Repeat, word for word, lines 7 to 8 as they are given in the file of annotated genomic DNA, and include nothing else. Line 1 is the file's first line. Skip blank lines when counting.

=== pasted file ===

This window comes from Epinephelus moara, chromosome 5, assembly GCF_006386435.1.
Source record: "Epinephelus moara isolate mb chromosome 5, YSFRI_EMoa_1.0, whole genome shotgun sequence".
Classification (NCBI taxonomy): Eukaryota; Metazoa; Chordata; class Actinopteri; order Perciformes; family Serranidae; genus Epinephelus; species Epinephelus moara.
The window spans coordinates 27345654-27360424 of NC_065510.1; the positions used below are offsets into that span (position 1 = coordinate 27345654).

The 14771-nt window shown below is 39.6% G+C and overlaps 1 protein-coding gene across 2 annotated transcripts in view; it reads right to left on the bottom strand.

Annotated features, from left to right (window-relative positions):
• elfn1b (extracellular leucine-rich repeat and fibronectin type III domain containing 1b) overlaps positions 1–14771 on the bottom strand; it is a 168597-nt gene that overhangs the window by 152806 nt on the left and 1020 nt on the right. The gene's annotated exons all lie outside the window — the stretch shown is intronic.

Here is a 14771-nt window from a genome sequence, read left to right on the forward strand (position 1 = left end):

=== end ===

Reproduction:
• elfn1b (extracellular leucine-rich repeat and fibronectin type III domain containing 1b) overlaps positions 1–14771 on the bottom strand; it is a 168597-nt gene that overhangs the window by 152806 nt on the left and 1020 nt on the right. The gene's annotated exons all lie outside the window — the stretch shown is intronic.

Here is a 14771-nt window from a genome sequence, read left to right on the forward strand (position 1 = left end):